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Build Target

A build target is a string that identifies a build target in your project. Build targets are used as arguments to Buck2 commands, such as buck2 build and buck2 run. Build targets are also used as arguments to build rules to enable one target to reference another. For example, a build rule might use a build target to reference another target in order to specify that target as a dependency.

Fully-qualified build targets

Here is an example of a fully-qualified build target:

//java/com/facebook/share:ui

A fully-qualified build target has three components:

  1. The // prefix indicates that the subsequent path is from the root of your project. You can use the buck2 root command to identify the root of your project.
  2. The java/com/facebook/share between the // prefix and the colon (:) indicates that the build file (usually named BUCK) is located in the directory java/com/facebook/share.
  3. The ui after the colon (:) indicates the name of the build target within the build file. Build target names must be unique within a build file. By name we mean, more formally, the value of the name argument to the build rule.

Note that the name of the build file itself—usually BUCK—does not occur in the build target. All build files within a given Buck2 project must have the same name—defined in the [buildfile].name entry of .buckconfig. Therefore, it is unnecessary to include the name in the target. The full regular expression for a fully-qualified build target is as follows:

[A-Za-z0-9._-]*//[A-Za-z0-9/._-]*:[A-Za-z0-9_/.=,@~+-]+
|- cell name -| | package path | |--- target name ----|

In Buck2, a cell defines a directory tree of one or more Buck2 packages. For more information about Buck2 cells and their relationship to packages and projects, see the Key Concepts topic. NOTE: All target paths are assumed to start from the root of the Buck2 project. Buck2 does not support specifying a target path that starts from a directory below the root. Although the double forward slash (//) that prefixes target paths can be omitted when specifying a target from the command line (see Pro Tips below), Buck2 still assumes that the path is from the root. Buck2 does support relative build paths, but in Buck2, that concept refers to specifying build targets from within a build file. See Relative build targets below for more details.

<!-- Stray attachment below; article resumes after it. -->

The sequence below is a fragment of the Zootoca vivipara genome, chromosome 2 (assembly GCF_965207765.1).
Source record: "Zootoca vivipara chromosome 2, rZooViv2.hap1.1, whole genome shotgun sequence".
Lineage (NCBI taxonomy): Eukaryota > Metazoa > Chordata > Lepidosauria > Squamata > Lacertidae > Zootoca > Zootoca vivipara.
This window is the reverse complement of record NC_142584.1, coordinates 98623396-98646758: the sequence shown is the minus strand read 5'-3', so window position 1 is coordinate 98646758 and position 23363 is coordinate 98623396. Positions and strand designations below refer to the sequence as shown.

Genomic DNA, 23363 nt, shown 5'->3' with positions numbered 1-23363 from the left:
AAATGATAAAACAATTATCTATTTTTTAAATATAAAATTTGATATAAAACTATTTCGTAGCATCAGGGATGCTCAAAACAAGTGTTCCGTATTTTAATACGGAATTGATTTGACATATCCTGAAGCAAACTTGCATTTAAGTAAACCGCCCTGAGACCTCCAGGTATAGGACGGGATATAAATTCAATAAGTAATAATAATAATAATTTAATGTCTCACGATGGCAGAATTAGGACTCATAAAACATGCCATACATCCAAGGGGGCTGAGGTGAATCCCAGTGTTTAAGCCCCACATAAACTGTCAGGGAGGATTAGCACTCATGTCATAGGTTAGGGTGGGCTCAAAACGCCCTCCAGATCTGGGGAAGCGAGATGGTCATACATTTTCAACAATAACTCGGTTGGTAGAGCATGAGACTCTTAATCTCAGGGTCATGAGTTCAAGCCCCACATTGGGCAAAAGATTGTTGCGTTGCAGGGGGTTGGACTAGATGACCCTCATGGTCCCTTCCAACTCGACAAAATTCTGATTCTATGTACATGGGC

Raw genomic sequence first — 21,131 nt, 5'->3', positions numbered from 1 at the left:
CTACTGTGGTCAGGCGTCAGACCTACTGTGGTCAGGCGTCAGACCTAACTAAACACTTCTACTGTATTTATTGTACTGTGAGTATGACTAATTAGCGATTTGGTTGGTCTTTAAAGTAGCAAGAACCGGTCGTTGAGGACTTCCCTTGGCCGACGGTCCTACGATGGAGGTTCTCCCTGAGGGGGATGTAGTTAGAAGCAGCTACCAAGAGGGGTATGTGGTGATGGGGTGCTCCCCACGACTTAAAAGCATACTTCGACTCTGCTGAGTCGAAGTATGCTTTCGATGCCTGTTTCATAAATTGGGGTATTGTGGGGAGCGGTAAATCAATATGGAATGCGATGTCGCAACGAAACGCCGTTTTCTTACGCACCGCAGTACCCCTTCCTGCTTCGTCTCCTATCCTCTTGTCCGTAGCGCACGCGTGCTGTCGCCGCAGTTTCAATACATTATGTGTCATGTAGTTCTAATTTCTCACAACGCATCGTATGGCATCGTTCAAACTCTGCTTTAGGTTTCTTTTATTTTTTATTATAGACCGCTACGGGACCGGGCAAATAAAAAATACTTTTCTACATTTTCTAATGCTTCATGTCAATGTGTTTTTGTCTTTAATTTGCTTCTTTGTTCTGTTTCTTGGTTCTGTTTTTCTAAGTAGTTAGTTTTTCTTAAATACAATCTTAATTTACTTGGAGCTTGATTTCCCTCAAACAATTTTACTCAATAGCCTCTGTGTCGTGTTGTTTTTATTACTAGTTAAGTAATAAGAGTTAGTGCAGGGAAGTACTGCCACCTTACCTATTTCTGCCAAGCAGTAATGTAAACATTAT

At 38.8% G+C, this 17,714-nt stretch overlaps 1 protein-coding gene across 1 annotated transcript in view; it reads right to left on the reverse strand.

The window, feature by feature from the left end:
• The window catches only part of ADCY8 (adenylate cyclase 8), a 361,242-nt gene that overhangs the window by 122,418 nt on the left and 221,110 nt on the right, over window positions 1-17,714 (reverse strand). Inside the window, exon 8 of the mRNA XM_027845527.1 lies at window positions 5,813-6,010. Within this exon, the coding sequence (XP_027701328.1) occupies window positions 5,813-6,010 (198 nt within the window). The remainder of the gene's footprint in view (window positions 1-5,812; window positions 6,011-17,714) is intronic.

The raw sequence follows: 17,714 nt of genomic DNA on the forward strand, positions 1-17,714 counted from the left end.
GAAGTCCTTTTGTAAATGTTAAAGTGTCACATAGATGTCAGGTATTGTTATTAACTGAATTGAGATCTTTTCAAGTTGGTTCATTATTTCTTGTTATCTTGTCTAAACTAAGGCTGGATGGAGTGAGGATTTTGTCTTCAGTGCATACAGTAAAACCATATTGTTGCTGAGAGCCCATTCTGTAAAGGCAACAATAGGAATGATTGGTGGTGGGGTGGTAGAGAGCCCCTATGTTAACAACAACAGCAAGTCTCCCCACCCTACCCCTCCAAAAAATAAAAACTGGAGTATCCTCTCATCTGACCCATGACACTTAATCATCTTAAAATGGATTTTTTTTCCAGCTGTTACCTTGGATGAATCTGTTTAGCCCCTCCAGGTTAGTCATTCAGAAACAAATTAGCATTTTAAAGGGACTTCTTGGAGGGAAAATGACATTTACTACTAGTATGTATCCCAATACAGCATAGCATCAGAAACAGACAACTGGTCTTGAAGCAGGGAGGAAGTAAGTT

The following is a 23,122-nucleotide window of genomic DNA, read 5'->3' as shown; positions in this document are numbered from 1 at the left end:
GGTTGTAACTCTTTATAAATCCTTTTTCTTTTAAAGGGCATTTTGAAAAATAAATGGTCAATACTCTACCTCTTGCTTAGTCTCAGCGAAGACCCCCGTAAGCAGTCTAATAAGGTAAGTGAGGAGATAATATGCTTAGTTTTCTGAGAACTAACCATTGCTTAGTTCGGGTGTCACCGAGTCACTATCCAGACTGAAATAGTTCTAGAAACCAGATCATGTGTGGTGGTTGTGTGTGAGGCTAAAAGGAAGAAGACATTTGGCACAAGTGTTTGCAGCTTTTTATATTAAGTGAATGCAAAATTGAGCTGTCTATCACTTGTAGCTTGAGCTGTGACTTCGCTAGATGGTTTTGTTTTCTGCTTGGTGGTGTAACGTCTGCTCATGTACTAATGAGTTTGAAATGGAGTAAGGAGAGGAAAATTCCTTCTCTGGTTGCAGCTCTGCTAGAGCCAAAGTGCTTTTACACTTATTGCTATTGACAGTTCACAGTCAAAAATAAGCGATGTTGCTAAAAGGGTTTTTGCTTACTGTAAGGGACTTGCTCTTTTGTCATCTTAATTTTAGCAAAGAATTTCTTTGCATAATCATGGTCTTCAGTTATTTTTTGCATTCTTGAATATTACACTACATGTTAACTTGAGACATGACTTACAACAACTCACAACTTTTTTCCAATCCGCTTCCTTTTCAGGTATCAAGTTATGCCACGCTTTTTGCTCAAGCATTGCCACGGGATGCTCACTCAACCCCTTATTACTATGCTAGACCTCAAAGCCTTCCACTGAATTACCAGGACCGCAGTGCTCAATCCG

Relative build targets

A relative build target can be used to reference a build target within the same build file. A relative build target starts with a colon (:) and is followed by only the third component (or short name) of the fully-qualified build target. The following snippet from a build file shows an example of using a relative path.

## Assume this target is in //java/com/facebook/share/BUCK#
java_binary(
name = 'ui_jar',
deps = [## The following target path## //java/com/facebook/share:ui## is the same as using the following relative path.#':ui',],)

Command-line Pro Tips

Here are some ways that you can reduce your typing when you specify build targets as command-line arguments to the buck2 build or buck2 run commands. Consider the following example of a fully-qualified build target used with the buck2 build command:

buck2 build //java/com/facebook/share:share

Although Buck2 is always strict when parsing build targets in build files, Buck2 is flexible when parsing build targets on the command-line. Specifically, the leading // is optional on the command line, so the above could be:

buck2 build java/com/facebook/share:share

Also, if there is a forward slash before the colon, it is ignored, so this could also be written as:

buck2 build java/com/facebook/share/:share

which enables you to produce the red text shown below using tab-completion, which dramatically reduces how much you need to type:

buck2 build java/com/facebook/share/:share

Finally, if the final path element matches the value specified after the colon, it can be omitted:

# This is treated as //java/com/facebook/share:share.
buck2 build java/com/facebook/share/

which makes the build target even easier to tab-complete. For this reason, the name of the build target for the primary deliverable in a build file is often named the same as the parent directory. That way, it can be built from the command-line with less typing.

See also

Buck2 supports the ability to define aliases for build targets; using aliases can improve brevity when specifying targets on the Buck2 command line. For more information, see the [alias] section in the documentation for .buckconfig. A build target pattern is a string that describes a set of one or more build targets. For example, the pattern //... is used to build an entire project. For more information, see the Build Target Pattern topic.